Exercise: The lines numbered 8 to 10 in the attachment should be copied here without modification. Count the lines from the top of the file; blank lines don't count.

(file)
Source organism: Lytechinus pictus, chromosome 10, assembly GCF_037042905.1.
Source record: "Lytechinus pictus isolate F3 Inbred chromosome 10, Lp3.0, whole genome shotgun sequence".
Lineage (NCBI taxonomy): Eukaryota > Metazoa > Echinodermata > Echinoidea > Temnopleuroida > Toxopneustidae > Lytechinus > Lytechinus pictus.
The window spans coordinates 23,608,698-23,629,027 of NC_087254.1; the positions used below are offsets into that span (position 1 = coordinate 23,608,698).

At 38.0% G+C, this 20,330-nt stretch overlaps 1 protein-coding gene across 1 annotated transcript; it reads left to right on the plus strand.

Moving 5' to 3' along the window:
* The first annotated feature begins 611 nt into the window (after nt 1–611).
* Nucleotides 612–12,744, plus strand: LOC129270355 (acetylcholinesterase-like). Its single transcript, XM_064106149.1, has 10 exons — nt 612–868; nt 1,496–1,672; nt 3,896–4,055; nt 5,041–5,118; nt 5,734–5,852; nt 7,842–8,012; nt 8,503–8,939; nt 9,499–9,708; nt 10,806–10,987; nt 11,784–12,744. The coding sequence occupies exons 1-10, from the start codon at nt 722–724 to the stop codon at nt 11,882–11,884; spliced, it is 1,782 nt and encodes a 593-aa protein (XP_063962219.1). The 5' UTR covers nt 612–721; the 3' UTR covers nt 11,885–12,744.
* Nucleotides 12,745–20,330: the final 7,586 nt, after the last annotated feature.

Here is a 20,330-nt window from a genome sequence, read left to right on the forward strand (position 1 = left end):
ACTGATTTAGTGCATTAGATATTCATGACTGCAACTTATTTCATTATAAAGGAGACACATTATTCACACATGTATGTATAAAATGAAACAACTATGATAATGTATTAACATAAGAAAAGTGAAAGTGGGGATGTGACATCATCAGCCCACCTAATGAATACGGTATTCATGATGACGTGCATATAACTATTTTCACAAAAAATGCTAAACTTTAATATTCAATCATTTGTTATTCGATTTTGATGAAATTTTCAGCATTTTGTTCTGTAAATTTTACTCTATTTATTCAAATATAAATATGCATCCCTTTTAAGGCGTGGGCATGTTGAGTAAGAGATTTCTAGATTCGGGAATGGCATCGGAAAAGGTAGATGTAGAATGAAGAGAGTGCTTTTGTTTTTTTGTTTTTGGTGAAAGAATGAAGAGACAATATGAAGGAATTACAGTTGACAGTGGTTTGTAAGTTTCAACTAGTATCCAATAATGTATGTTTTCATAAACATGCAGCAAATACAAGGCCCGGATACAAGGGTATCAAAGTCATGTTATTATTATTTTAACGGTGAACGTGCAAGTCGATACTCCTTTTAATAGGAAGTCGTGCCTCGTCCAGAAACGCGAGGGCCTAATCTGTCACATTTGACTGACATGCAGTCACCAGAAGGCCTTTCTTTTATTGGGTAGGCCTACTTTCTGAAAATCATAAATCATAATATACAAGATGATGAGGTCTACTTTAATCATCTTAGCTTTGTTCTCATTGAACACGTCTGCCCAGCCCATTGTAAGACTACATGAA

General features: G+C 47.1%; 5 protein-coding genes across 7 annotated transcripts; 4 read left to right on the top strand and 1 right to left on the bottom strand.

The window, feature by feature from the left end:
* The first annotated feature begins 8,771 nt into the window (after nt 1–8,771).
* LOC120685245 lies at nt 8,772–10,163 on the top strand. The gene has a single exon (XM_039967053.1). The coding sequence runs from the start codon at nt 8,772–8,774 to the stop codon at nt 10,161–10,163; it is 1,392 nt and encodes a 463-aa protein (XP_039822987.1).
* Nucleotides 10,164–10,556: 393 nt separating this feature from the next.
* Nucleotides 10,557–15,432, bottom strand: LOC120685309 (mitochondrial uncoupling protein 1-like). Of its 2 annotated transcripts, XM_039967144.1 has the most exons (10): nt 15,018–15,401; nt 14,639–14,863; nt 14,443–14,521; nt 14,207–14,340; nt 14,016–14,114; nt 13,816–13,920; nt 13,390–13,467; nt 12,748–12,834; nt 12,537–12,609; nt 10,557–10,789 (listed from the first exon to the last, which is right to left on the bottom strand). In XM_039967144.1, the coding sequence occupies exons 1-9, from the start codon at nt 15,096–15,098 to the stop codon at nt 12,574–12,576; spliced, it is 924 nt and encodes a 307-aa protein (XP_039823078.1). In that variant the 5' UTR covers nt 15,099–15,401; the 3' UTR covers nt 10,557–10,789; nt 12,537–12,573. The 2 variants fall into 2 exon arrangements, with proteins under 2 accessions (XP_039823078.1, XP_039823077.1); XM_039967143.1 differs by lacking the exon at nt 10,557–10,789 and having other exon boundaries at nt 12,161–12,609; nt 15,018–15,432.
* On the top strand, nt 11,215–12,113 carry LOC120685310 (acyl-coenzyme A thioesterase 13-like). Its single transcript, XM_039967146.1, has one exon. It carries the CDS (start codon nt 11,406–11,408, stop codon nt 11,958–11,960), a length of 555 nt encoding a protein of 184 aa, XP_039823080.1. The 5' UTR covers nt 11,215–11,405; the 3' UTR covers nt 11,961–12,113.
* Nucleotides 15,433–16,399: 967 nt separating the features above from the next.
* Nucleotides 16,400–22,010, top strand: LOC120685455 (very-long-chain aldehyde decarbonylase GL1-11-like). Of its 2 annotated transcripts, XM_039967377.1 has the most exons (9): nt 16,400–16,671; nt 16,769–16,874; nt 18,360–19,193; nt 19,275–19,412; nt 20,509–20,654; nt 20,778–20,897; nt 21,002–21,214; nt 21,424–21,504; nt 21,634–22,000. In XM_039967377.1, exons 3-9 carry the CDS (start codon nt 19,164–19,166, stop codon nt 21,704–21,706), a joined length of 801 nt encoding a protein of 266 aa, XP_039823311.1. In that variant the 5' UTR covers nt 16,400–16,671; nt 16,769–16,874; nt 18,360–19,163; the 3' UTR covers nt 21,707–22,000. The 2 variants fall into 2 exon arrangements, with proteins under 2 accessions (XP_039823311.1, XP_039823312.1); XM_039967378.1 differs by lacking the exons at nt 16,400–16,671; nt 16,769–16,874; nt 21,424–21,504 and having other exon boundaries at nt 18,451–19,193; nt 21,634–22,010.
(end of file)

* Nucleotides 612–12,744, plus strand: LOC129270355 (acetylcholinesterase-like). Its single transcript, XM_064106149.1, has 10 exons — nt 612–868; nt 1,496–1,672; nt 3,896–4,055; nt 5,041–5,118; nt 5,734–5,852; nt 7,842–8,012; nt 8,503–8,939; nt 9,499–9,708; nt 10,806–10,987; nt 11,784–12,744. The coding sequence occupies exons 1-10, from the start codon at nt 722–724 to the stop codon at nt 11,882–11,884; spliced, it is 1,782 nt and encodes a 593-aa protein (XP_063962219.1). The 5' UTR covers nt 612–721; the 3' UTR covers nt 11,885–12,744.
* Nucleotides 12,745–20,330: the final 7,586 nt, after the last annotated feature.

Here is a 20,330-nt window from a genome sequence, read left to right on the forward strand (position 1 = left end):